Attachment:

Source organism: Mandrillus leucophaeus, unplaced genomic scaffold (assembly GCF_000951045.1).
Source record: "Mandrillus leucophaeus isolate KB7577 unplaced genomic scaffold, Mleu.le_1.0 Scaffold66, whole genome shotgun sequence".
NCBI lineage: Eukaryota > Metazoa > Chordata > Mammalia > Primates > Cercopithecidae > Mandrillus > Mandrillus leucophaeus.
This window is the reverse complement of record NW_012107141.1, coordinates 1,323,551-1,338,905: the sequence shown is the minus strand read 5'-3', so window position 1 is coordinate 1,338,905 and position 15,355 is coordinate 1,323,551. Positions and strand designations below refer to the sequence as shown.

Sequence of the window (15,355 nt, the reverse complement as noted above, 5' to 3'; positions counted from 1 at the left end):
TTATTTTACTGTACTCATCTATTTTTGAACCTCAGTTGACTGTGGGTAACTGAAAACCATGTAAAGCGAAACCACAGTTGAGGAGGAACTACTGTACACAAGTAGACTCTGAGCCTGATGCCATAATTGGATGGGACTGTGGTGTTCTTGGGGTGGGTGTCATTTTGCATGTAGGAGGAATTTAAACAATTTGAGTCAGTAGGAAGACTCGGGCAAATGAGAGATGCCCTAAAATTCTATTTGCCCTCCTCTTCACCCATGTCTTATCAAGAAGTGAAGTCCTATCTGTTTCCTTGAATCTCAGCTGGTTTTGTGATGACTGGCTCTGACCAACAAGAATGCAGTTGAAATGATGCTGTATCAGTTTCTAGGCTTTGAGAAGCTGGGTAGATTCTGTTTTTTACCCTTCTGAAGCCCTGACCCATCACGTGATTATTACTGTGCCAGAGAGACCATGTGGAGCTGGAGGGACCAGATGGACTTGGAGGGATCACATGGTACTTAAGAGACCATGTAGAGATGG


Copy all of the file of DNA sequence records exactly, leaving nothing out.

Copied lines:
Source organism: Mandrillus leucophaeus, unplaced genomic scaffold (assembly GCF_000951045.1).
Source record: "Mandrillus leucophaeus isolate KB7577 unplaced genomic scaffold, Mleu.le_1.0 Scaffold66, whole genome shotgun sequence".
NCBI lineage: Eukaryota > Metazoa > Chordata > Mammalia > Primates > Cercopithecidae > Mandrillus > Mandrillus leucophaeus.
This window is the reverse complement of record NW_012107141.1, coordinates 1,323,551-1,338,905: the sequence shown is the minus strand read 5'-3', so window position 1 is coordinate 1,338,905 and position 15,355 is coordinate 1,323,551. Positions and strand designations below refer to the sequence as shown.

Sequence of the window (15,355 nt, the reverse complement as noted above, 5' to 3'; positions counted from 1 at the left end):
TTATTTTACTGTACTCATCTATTTTTGAACCTCAGTTGACTGTGGGTAACTGAAAACCATGTAAAGCGAAACCACAGTTGAGGAGGAACTACTGTACACAAGTAGACTCTGAGCCTGATGCCATAATTGGATGGGACTGTGGTGTTCTTGGGGTGGGTGTCATTTTGCATGTAGGAGGAATTTAAACAATTTGAGTCAGTAGGAAGACTCGGGCAAATGAGAGATGCCCTAAAATTCTATTTGCCCTCCTCTTCACCCATGTCTTATCAAGAAGTGAAGTCCTATCTGTTTCCTTGAATCTCAGCTGGTTTTGTGATGACTGGCTCTGACCAACAAGAATGCAGTTGAAATGATGCTGTATCAGTTTCTAGGCTTTGAGAAGCTGGGTAGATTCTGTTTTTTACCCTTCTGAAGCCCTGACCCATCACGTGATTATTACTGTGCCAGAGAGACCATGTGGAGCTGGAGGGACCAGATGGACTTGGAGGGATCACATGGTACTTAAGAGACCATGTAGAGATGG